How LanguageMed helps in translation

- REDUCED TIME: Languagemed is not a replacement for interpreters, but it can help reduce the time needed for the interpreter by getting answers to routine questions out of the way before starting an interpreter session.

- ENHANCED PRIVACY is provided for the patient that may not want to disclose their medical history in front of their family or friends, who are assisting the patient with translation (8 year old doesn’t have to translate “uterus”).

- ACCURACY in translation of medical terms is provided by our questionnaires instead of relying on nonprofessionals, including patients' family members, who are not knowledgeable about medical terminology.

- DOCUMENTATION OF THE TRANSLATION helps eliminate confusion about what was or was not disclosed. Although interpreters are a vital aid, there is usually little written documentation of the encounter.

Why is translation important?

This is the reality.

The vast majority of medical facilities have a relationship with one of the telephone based translation services, which are rather expensive and time consuming for staff to utilize. Actual utilization tends to be low as a result. Most patients who have poor language skills in the facilities principle language will try to bring a friend or relative to assist with translation (often the 8 year old grandson). Some staff may also be bilingual and get tapped repeatedly for this task (often someone from housekeeping!). This is the reality. Languagemed is an attempt to bring a different (perhaps complementary) approach.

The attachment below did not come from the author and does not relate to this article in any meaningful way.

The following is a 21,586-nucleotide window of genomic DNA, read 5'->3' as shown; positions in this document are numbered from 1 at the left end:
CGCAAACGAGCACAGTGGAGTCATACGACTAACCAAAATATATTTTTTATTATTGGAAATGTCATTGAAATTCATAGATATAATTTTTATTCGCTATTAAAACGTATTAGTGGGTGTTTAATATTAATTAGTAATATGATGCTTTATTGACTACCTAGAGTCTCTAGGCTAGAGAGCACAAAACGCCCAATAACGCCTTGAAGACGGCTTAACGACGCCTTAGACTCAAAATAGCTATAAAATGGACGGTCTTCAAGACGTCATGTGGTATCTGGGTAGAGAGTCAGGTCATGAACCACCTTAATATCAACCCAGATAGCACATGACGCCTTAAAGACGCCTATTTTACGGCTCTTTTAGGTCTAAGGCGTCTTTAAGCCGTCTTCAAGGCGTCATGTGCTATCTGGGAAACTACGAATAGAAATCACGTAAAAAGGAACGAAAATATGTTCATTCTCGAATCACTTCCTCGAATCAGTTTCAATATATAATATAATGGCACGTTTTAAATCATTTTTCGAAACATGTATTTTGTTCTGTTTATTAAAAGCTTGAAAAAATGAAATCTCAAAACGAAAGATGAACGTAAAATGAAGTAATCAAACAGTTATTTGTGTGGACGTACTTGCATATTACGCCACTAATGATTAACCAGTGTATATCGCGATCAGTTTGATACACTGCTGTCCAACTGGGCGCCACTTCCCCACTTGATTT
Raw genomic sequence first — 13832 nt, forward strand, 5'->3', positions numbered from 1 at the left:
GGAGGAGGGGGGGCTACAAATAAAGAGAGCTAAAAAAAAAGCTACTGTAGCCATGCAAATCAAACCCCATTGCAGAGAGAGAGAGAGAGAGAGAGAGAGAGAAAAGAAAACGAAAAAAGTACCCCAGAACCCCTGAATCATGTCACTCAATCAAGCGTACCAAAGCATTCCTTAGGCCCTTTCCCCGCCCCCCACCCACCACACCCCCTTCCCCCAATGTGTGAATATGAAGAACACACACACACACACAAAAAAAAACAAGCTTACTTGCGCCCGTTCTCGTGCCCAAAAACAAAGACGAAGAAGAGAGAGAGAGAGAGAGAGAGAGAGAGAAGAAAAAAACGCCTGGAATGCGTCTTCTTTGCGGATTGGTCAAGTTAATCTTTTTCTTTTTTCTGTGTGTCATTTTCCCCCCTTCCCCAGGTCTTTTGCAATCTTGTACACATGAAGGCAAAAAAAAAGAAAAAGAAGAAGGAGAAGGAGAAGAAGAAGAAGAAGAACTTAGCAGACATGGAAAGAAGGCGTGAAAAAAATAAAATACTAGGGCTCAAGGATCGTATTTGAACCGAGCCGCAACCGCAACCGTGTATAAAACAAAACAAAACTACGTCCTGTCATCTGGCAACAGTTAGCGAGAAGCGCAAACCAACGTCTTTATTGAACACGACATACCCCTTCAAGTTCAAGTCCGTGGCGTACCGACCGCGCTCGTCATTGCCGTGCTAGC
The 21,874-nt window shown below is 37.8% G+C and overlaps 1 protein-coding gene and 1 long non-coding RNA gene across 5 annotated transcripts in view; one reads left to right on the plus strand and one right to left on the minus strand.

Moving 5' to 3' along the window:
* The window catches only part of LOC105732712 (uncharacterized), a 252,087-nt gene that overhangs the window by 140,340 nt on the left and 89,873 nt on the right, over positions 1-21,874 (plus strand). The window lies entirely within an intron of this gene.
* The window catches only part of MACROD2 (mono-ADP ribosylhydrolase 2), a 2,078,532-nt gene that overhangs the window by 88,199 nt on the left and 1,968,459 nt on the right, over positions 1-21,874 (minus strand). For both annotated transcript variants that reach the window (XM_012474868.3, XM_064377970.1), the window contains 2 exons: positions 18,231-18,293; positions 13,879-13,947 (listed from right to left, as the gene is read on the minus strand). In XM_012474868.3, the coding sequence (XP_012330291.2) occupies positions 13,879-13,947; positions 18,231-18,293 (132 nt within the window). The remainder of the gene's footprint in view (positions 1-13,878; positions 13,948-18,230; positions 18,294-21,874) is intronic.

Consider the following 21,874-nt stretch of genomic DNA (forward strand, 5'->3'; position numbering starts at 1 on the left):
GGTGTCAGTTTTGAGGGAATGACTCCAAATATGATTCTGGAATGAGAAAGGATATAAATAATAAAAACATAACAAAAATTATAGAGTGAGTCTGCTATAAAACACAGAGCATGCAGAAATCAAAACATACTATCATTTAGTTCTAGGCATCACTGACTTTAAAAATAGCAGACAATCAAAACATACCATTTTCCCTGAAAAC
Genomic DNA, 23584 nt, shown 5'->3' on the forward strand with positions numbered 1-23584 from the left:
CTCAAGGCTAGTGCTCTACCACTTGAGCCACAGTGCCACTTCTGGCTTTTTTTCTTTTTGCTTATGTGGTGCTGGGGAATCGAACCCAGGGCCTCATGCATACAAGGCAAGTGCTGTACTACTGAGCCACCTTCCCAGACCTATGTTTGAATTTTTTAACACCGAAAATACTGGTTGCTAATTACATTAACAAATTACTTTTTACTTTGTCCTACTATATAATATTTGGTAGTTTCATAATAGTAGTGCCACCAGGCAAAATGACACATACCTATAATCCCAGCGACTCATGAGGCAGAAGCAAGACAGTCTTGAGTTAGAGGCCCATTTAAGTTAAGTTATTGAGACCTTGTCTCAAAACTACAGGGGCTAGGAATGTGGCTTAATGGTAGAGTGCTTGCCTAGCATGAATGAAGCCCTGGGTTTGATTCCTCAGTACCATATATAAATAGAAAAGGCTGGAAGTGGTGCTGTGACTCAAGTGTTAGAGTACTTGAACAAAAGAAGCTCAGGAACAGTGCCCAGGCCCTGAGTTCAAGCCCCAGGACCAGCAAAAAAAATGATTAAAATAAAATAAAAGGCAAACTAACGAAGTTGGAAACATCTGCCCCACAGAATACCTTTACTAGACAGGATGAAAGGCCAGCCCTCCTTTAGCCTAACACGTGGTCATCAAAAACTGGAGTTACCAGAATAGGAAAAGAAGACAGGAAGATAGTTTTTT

"CLAS 01. Provide effective, equitable, understandable, and respectful quality care and services that are responsive to diverse cultural health beliefs and practices, preferred languages, health literacy, and other communication needs.

- The hospital identifies the patient's oral and written communication needs, including the patient's preferred language for discussing health care.

- The hospital communicates with the patient during the provision of care, treatment, and services in a manner that meets the patient's oral and written communication needs."

Language access remains a matter of national importance. Effective communication is a critical aspect of safe, quality patient care. The patient-centered communication standards for hospitals were fully implemented in July 2012 in the U.S. and are published in the Comprehensive Accreditation Manual for Hospitals (CAMH).